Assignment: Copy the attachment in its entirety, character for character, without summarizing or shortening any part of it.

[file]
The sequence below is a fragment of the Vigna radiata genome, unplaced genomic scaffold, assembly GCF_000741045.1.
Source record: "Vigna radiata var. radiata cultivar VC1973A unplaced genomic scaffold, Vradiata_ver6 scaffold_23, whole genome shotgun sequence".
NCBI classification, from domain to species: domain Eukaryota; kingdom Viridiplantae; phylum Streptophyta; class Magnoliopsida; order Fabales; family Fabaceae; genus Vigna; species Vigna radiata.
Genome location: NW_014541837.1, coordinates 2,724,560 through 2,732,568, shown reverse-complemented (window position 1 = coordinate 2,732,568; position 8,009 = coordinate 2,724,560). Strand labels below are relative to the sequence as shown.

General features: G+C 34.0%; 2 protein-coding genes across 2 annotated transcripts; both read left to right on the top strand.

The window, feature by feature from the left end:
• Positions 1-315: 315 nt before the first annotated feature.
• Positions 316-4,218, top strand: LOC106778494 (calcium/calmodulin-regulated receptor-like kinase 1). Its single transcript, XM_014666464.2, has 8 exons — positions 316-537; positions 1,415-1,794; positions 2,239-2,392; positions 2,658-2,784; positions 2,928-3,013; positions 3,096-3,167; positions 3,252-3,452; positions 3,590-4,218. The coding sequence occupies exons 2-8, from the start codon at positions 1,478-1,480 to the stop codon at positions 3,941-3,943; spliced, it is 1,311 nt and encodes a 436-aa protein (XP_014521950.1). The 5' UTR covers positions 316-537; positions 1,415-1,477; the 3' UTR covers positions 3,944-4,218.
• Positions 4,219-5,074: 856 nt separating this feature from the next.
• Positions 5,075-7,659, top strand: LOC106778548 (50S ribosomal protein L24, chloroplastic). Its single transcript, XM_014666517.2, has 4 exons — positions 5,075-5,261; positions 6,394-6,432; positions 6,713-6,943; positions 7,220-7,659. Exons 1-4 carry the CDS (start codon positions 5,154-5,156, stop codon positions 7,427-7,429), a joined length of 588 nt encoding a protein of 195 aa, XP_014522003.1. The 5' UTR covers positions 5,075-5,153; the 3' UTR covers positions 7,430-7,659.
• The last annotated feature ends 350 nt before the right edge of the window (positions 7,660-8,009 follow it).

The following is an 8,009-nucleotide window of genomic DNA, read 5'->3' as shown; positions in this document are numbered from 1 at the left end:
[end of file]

The sequence below is a fragment of the Vigna radiata genome, unplaced genomic scaffold, assembly GCF_000741045.1.
Source record: "Vigna radiata var. radiata cultivar VC1973A unplaced genomic scaffold, Vradiata_ver6 scaffold_23, whole genome shotgun sequence".
NCBI classification, from domain to species: domain Eukaryota; kingdom Viridiplantae; phylum Streptophyta; class Magnoliopsida; order Fabales; family Fabaceae; genus Vigna; species Vigna radiata.
Genome location: NW_014541837.1, coordinates 2,724,560 through 2,732,568, shown reverse-complemented (window position 1 = coordinate 2,732,568; position 8,009 = coordinate 2,724,560). Strand labels below are relative to the sequence as shown.

General features: G+C 34.0%; 2 protein-coding genes across 2 annotated transcripts; both read left to right on the top strand.

The window, feature by feature from the left end:
• Positions 1-315: 315 nt before the first annotated feature.
• Positions 316-4,218, top strand: LOC106778494 (calcium/calmodulin-regulated receptor-like kinase 1). Its single transcript, XM_014666464.2, has 8 exons — positions 316-537; positions 1,415-1,794; positions 2,239-2,392; positions 2,658-2,784; positions 2,928-3,013; positions 3,096-3,167; positions 3,252-3,452; positions 3,590-4,218. The coding sequence occupies exons 2-8, from the start codon at positions 1,478-1,480 to the stop codon at positions 3,941-3,943; spliced, it is 1,311 nt and encodes a 436-aa protein (XP_014521950.1). The 5' UTR covers positions 316-537; positions 1,415-1,477; the 3' UTR covers positions 3,944-4,218.
• Positions 4,219-5,074: 856 nt separating this feature from the next.
• Positions 5,075-7,659, top strand: LOC106778548 (50S ribosomal protein L24, chloroplastic). Its single transcript, XM_014666517.2, has 4 exons — positions 5,075-5,261; positions 6,394-6,432; positions 6,713-6,943; positions 7,220-7,659. Exons 1-4 carry the CDS (start codon positions 5,154-5,156, stop codon positions 7,427-7,429), a joined length of 588 nt encoding a protein of 195 aa, XP_014522003.1. The 5' UTR covers positions 5,075-5,153; the 3' UTR covers positions 7,430-7,659.
• The last annotated feature ends 350 nt before the right edge of the window (positions 7,660-8,009 follow it).

The following is an 8,009-nucleotide window of genomic DNA, read 5'->3' as shown; positions in this document are numbered from 1 at the left end: